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Elementary key normal form (EKNF)
Elementary key normal form was introduced by Zaniolo in 1982. 18 Here's the definition:
Definition: Relvar R is in elementary key normal form (EKNF) if and only if, for every nontrivial FD X
Y that holds in R , either (a) X is a superkey or (b) Y is a subkey of some elementary key─where key K is
elementary if and only if there exists some attribute A of R such that the FD K → { A } is nontrivial and
EKNF falls strictly between 3NF and BCNF; that is, BCNF implies EKNF, EKNF implies 3NF, and the
reverse implications don't hold. The stated intent of EKNF is “to capture the salient qualities of both 3NF and
BCNF” while avoiding the problems of both (namely, that 3NF is “too forgiving” and BCNF is “prone to
computational complexity”). That said, I should say too that EKNF isn't much referenced in the literature.
Overstrong PJ/NF
Recall that 5NF was originally called PJ/NF, and PJ/NF means every JD is implied by keys (speaking rather
loosely). In fact, in the paper in which he introduced PJ/NF, Fagin also introduced what he called overstrong PJ/NF,
which meant (again rather loosely) that every JD is implied by some specific key considered in isolation. Note that
this latter is what one might intuitively have expected the definition of regular PJ/NF (i.e., 5NF) to have been─recall
the remarks in Chapters 10 and 12 concerning the parallelism between the definitions of BCNF, 4NF, and 5NF. Be
that as it may, here's the definition:
Definition: Relvar R is in overstrong PJ/NF if and only if every JD of R is implied by some key of R .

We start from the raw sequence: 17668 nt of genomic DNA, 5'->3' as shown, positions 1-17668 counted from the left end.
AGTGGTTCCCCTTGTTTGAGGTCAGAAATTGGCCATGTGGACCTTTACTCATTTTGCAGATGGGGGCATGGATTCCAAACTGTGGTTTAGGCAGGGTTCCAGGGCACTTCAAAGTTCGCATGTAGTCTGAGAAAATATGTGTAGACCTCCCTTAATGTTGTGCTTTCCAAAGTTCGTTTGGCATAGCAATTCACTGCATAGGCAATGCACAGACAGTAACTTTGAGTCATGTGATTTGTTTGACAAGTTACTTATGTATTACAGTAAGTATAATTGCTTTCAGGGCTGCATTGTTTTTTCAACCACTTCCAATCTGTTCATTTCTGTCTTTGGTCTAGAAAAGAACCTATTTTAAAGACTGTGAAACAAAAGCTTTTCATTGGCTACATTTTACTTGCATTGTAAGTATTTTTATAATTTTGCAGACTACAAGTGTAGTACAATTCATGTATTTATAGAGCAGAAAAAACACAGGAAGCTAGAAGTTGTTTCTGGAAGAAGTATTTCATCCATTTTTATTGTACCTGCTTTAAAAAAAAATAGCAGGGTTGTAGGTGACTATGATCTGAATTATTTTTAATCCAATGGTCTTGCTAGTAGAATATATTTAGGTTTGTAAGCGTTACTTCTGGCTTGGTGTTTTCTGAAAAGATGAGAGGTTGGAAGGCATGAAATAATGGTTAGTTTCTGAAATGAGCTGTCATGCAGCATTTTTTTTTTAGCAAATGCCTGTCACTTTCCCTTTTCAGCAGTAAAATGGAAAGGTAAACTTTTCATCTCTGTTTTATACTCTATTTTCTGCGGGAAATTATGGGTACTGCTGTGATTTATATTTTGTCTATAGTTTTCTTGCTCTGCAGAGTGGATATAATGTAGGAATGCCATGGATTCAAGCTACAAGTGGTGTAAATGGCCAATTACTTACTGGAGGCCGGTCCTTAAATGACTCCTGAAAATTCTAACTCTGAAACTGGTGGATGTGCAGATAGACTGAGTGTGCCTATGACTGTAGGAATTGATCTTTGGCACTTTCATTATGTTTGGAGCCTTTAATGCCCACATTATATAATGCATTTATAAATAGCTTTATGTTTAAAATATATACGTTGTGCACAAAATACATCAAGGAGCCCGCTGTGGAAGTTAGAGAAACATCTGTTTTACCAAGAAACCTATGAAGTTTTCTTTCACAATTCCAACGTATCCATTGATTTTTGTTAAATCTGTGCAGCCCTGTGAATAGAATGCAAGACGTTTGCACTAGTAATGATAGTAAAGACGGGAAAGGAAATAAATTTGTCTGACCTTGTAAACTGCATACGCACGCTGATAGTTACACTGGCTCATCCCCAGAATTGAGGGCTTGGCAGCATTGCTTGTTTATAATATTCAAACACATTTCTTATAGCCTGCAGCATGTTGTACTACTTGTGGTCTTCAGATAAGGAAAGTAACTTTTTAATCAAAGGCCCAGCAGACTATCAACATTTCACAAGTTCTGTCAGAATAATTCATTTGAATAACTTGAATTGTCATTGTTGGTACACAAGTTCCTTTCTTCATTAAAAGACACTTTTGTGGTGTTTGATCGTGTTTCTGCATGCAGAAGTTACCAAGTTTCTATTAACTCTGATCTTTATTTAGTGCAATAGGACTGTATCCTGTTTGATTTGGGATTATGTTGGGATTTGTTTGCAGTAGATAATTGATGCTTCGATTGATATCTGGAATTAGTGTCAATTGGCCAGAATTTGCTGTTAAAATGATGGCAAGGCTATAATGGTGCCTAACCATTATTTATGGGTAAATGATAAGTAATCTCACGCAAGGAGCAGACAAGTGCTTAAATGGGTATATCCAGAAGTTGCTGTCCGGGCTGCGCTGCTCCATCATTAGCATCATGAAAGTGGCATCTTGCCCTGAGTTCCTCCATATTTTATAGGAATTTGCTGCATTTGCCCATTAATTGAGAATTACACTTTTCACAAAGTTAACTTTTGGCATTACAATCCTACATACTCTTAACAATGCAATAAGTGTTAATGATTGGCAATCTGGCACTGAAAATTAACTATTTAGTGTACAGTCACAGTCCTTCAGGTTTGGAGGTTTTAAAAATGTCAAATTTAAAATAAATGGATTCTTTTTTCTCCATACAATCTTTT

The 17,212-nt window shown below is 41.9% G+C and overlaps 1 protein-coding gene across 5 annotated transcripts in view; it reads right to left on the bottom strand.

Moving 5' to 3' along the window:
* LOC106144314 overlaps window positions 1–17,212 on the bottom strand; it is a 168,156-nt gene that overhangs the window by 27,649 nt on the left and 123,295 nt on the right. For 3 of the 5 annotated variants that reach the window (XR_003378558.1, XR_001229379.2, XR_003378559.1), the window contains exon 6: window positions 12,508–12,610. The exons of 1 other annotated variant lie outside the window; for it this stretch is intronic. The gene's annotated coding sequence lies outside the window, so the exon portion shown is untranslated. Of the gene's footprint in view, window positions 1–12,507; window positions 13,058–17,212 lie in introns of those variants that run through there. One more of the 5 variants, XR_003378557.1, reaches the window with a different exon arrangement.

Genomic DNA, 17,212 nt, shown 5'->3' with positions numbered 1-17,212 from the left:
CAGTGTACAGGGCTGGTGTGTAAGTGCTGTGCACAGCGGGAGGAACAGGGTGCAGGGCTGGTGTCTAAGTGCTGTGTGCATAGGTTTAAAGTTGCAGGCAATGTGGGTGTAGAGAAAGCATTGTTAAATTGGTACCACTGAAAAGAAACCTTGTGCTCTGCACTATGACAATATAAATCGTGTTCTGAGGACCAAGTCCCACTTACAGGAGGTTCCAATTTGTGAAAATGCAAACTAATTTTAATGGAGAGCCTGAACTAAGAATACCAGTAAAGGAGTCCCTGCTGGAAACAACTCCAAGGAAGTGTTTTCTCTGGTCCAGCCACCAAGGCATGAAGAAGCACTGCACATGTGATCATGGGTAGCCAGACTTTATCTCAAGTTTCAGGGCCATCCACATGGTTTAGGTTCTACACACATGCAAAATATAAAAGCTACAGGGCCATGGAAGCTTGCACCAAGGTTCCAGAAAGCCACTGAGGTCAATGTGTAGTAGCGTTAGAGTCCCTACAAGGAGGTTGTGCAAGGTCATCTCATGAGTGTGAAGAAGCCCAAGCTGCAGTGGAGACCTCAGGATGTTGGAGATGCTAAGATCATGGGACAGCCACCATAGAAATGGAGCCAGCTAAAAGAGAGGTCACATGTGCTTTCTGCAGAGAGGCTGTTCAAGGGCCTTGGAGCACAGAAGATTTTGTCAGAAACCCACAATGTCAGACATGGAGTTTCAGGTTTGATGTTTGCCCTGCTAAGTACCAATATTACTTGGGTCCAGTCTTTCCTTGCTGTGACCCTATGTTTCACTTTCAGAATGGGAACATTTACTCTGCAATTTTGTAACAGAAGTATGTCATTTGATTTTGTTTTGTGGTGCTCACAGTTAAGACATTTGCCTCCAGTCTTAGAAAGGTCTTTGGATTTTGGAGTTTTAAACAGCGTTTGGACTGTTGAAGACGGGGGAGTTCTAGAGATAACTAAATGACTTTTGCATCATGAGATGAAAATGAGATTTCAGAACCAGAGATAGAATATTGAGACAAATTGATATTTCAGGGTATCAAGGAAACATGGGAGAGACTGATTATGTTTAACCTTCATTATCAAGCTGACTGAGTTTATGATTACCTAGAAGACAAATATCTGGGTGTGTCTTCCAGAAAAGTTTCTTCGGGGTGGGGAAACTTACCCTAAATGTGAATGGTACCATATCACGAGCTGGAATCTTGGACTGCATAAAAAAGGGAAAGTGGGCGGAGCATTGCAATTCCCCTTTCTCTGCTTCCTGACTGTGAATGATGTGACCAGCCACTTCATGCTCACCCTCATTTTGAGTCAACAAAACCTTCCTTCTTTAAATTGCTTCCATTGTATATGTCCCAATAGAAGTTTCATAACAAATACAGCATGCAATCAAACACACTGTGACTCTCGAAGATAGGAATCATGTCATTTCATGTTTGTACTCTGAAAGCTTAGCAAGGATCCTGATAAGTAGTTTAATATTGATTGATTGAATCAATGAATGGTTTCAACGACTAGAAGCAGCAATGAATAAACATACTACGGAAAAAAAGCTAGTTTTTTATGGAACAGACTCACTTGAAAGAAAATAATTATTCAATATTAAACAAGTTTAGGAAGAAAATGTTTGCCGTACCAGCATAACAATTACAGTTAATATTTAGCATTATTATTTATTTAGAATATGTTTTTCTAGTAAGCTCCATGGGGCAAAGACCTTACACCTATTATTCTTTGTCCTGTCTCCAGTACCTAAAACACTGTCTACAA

Overstrong PJ/NF clearly implies 5NF (i.e., “regular” PJ/NF), but the reverse is not true. A single
counterexample suffices to demonstrate this latter fact: 19 Consider a relvar R with attributes A , B , C , and D (only)
and keys { A } and { B } only. Let the only dependencies to hold in R be ones that are implied by these keys (so R is
definitely in 5NF). Now consider the JD { AB , BC , AD }. Applying the membership algorithm, we see that this JD
holds in R ; but it's not a consequence of either of the keys considered in isolation, as can also be seen by checking
the membership algorithm. So R is in 5NF (or PJ/NF) but not in overstrong PJ/NF.
“Restriction-union” normal form
Consider the parts relvar P from the suppliers-and-parts database. Normalization theory as I've described it prior to
this point tells us relvar P is in a “good” normal form; indeed, it's in 5NF, and it's therefore guaranteed to be free of
anomalies that can be removed by taking projections. But why keep all parts in a single relvar? What about a
design in which red parts are kept in one relvar (RP, say), blue ones in another (BP, say), and so on? In other words,
what about the possibility of decomposing the original parts relvar via restriction instead of projection? Would the
resulting structure be a good design or a bad one? (In fact it would almost certainly be bad unless we were very
careful, as we'll see in Part IV of this topic; however, the point here is that classical normalization theory as such has
absolutely nothing to say about the matter.)
18 Carlo Zaniolo: “A New Normal Form for the Design of Relational Database Schemata,” ACM TODS 7 , No. 3 (September 1982).
19 This same example was used in a footnote earlier in the chapter in connection with the definition of tuple forcing JDs.
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